“We are seeing ourselves at a crossroads in the development of the automobile industry in this country, with a global scale in mind,” said Jürgen Stackmann, Volkswagen’s top executive for VW brand sales and marketing, during a visit to Shanghai.China has reshaped industries before — clothing, steel making, even lace — through a potent mix of government support and cheap labor. More recently it has transformed green-energy businesses like solar and wind power.”
David LIndsay: God Bless the Chinese.
Here are the top comments, which I endorsed:
I think Scott Pruitt should stand next to that picture of the heavy haze of Pollution in Beijing due to the country’s reliance on power from coal.
It seems like even China is moving in the right direction while the Trump policy is to reverse all of the environmental improvements we’ve made and return us to the good old days of smog, haze and polluted waters.
China considers the very long term in its economic planning. The US – Republicans in particular- considers only next year’s business profits when making environmental and economic policy.
“unfair government support”?
We have that as well, it just is for 19th century coal + 20th cent oil. Welcome to “Make America Last”.
I WISH, our government had the foresight to set incentives for industry and consumers that protect the planet we need to live on.
Let’s see if the Russian Troll Farm attacks this comment like they did the last time we had this topic. Some facts:
1. If electricity is generated by anything but a coal plant, there is a very large benefit to plug-in vehicles (hybrid or pure EV), in terms of CO2 and local pollution.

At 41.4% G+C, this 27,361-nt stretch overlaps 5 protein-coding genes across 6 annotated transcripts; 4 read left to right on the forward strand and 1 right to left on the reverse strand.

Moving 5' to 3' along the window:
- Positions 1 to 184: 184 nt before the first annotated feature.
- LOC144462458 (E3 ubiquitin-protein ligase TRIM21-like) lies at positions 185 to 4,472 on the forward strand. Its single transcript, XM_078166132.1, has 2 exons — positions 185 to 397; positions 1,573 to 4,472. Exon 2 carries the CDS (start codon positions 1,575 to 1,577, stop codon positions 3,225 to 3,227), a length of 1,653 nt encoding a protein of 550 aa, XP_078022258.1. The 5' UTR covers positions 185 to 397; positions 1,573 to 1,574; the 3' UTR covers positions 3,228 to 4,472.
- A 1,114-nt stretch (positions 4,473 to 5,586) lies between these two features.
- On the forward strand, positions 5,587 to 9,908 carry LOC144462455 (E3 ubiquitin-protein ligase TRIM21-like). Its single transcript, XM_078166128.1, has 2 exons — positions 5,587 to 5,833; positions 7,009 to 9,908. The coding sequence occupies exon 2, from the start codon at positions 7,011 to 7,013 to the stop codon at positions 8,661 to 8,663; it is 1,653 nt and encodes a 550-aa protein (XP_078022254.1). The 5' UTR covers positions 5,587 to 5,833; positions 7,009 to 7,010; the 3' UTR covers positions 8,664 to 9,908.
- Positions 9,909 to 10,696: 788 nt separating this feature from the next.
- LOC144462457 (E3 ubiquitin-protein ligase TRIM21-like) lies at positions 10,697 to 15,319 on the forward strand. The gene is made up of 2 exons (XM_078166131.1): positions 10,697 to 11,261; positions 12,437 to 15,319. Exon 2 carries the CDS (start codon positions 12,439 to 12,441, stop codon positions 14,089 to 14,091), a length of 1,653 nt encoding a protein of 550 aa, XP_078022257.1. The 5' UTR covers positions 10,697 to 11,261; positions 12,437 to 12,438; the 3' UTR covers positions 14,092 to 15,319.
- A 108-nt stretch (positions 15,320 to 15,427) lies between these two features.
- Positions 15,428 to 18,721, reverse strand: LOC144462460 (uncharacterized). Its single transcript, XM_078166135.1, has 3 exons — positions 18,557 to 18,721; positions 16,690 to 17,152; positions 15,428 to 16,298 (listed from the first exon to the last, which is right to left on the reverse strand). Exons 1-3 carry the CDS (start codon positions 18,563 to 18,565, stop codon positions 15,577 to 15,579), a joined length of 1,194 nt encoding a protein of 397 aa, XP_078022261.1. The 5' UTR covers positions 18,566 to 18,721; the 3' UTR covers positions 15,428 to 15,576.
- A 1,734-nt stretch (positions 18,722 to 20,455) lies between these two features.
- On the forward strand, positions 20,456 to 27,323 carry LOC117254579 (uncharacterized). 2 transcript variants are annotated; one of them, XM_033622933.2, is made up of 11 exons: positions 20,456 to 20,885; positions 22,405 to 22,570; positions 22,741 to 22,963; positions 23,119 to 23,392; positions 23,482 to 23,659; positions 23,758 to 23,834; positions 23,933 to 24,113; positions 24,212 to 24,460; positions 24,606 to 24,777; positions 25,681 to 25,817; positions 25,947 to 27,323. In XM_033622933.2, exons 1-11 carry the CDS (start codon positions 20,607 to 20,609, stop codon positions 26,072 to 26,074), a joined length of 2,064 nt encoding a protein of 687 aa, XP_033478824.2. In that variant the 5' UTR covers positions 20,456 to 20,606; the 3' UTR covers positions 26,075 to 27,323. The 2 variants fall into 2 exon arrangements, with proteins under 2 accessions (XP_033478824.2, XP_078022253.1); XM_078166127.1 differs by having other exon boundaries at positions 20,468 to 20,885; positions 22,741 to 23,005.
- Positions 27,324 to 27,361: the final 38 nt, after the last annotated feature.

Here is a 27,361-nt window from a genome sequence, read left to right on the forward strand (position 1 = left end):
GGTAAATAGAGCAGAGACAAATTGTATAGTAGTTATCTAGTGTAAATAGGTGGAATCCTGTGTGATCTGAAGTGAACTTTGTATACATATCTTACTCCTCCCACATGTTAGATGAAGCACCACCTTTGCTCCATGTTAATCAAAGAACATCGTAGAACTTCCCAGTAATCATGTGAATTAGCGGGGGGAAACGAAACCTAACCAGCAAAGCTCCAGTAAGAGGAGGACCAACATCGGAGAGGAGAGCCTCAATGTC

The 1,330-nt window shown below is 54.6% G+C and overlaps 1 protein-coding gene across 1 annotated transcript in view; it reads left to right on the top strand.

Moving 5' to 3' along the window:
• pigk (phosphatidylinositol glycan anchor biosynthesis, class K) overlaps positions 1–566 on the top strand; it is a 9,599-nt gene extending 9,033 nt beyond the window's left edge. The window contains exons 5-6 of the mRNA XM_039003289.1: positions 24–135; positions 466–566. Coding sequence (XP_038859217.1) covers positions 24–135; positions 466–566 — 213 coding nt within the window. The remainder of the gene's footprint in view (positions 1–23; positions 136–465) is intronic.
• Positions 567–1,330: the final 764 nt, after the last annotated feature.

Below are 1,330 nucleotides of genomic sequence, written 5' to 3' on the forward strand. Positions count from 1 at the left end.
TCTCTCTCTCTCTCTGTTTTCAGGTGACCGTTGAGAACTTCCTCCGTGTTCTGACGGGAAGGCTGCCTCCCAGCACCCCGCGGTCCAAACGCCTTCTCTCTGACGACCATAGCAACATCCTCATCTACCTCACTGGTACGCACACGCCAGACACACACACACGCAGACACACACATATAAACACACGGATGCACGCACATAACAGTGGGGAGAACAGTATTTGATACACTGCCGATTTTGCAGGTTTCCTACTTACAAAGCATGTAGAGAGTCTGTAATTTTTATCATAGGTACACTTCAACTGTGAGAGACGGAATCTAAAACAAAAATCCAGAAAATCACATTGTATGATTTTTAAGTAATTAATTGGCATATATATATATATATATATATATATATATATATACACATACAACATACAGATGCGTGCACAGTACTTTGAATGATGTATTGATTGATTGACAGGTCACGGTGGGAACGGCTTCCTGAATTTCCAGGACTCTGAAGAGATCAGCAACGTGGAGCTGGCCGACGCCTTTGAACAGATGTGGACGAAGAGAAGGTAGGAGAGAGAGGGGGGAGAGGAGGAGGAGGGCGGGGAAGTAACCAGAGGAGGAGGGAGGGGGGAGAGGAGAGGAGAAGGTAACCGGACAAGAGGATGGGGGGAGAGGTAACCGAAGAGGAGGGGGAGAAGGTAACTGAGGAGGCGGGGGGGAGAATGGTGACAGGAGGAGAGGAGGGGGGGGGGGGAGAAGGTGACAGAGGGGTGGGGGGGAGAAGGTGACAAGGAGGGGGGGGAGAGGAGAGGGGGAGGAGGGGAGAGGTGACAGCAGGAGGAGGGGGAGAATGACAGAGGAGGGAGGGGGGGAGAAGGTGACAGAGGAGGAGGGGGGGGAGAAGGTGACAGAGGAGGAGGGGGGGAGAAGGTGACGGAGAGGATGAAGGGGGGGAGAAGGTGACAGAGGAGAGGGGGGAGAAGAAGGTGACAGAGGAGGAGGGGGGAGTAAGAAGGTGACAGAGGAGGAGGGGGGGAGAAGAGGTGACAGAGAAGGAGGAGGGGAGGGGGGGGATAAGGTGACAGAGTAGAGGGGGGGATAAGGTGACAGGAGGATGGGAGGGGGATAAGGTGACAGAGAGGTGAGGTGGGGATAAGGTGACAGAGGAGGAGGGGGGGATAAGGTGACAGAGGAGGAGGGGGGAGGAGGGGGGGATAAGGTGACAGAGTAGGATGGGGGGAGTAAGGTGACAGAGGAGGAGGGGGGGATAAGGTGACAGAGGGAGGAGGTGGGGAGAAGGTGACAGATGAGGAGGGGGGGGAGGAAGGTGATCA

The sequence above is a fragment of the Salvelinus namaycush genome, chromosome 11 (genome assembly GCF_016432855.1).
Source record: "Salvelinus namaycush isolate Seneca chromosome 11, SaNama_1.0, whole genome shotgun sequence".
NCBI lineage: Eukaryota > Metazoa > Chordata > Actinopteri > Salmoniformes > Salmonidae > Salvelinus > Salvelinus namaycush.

2. Coal plants, like most thermal plants, burn 24/7, because the system temperature has to be maintained. This means that CO2 is being produced when there is low demand for electricity, at night. EV charging at night means that this “wasted” CO2 production *replaces* the CO2 an ICE car would produce on the morning commute, rather than being *in addition* to it.
3. The net result, in general, when you take all factors into account, is that *even* if electricity is being supplied by coal, switching to plug-in vehicles is a positive step; depending on combinations of efficiencies, in the short term as well as over time.
So, please think critically when the trolls start filling the thread with nonsensical claims that are intended to keep the oil flowing out of Siberia or wherever.
If you watch the NOVA program “In Search of the Superbattery,” you will see that improvements in battery electrolytes (plastic in the NOVA program, and now glass) will likely lead to improvements in energy density of lithium batteries by a factor of about 3. When this happens (and I suspect within the next 3 years), range of electric cars will increase from about 200 miles to about 600 miles. This will quickly result in the death of the internal combustion engine as a common energy source for cars. Automobile manufacturers, aware that this is about to happen, are scrambling to adopt electric car technology, so as to not be left behind with this disruptive change. The US government would do well to take notice.